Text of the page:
When I was a youth in the late 1960's experience with the trout on my home river had showed me that, when they were feeding on tiny midges in the surface film, they could be caught on a short dressed hare's ear stuck on the film. The water in the late summer in a dry season would drop to a depth of six to nine inches in the pools and about a foot and a half in the holes at the neck. The trout would only accept my 'imitation' when the tippet had sunk below the surface for a minimum distance of about five inches. That suggested to me that any nasty tippet distortion on the surface was outside the feeding fish's cone of vision.
Then some scientifically talented anglers showed me how to get a good presentation of a trout fly at the surface of the water. My influence was that excellent book by Brian Clarke and John Goddard - 'The Trout and the Fly'. Particularly with reference to the trout's view of the fly in his mirror of vision, flies were photographed from beneath the surface. Naturals, imitations on floating tippet, imitations on sunken tippets and more were shown. The floating tippet severely distorted the mirror. The sunken tippet is in my opinion always preferable.
Fishing the Avon at Durnford in the 1970's I found an interesting problem. The trout were gorging on large dark olives. The problem encountered was that the trout were ignoring the hatched duns coming down the glide and stuffing themselves with emergers. I needed a floating nymph. I wanted a sunk tippet. I retired, troutless, to think - skunked is a term I believe universally understood in context.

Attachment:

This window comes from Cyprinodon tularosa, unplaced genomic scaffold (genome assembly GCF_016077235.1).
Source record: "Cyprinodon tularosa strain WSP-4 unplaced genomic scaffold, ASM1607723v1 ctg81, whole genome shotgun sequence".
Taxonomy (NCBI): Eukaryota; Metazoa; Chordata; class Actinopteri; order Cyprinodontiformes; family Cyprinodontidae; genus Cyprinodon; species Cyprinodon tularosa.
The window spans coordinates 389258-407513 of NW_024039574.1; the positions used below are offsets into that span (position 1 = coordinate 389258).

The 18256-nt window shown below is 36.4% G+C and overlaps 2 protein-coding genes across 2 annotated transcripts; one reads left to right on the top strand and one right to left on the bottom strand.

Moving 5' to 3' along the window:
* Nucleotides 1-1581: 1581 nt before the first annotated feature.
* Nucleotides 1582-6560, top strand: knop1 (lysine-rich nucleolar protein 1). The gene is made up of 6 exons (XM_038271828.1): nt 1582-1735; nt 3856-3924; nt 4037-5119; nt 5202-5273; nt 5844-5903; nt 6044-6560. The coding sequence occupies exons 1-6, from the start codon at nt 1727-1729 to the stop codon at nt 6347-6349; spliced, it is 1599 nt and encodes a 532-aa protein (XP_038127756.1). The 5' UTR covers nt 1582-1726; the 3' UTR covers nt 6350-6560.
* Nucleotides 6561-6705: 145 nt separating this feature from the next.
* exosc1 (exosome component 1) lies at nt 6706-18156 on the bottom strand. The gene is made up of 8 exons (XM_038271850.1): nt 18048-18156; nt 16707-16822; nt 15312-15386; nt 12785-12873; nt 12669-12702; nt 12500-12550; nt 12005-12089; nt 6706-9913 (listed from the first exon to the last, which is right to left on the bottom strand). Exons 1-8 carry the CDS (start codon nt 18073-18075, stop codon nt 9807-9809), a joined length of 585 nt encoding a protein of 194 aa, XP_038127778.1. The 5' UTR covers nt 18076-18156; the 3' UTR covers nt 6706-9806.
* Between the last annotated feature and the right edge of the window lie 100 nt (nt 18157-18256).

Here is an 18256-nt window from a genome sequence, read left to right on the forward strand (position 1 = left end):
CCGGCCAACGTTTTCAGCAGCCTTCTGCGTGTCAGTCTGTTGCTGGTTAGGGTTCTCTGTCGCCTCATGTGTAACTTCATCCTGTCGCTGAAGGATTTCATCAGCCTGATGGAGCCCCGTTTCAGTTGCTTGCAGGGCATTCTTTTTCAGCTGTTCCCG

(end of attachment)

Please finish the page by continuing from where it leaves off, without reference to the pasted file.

While I want to design a fly I sit down with a pen and draw it. I believe myself effective in this. I draw what the insect is doing and then look at the ways of attaching the hook while sinking the tippet at the same time. If one has an evening free this is probably an artistic pursuit; I don't, so the drawings take seconds and then flies are tied. With practice we get faster.
Sitting at the bench, I drew a nymph, reversed on the hook and upside down, as that was the easiest fly to tie and present at the surface on the, by now obligatory, sunken tippet. With short hare's whiskers for tails the body would sink, thus mimicking the thorax, abdomen and tails of the emerging nymph. The hackle, spiralled through the bend of a longshank Yorkshire grub hook #16, and a pretty mallard wing or just the cock hackle tips left in looked about right.
In design terms the fly is aerodynamically built to fall through the air hook-point up. This is achieved by tying the wing in around the bend. The effect of tying soft mallard fibres in at ninety degrees to the point is to make the hook fall below the fibres which act as an aerofoil. Gravity versus aerodynamics is the secret of floating fly presentation, as how it lands is how it sticks.
Attached to a tippet we want to present the hook and its aerofoil prettily in the surface film. In order to make it stick there we add a hackle to fill the gap between the point of the hook and the shank. Floating is guaranteed if the hackle and wing are treated in permaflote.
To make this dainty presentation at the surface more appealing to the target fish we endow the shank of the hook with a body matching his current menu, be that mayfly midge or caddis. It can be further developed on a long shank hook into stuck-shuck emergers with excellent results.
Build the thorax and abdominal areas to match the general colour and profile of the emerging fly. Bodies, as a matter of interest, are best made from complex seal fur and hare mixtures. Blend them to match the insect's general colour in daylight, against the sun - presuming 1/ you can catch an insect and 2/ the sun is still up when you do.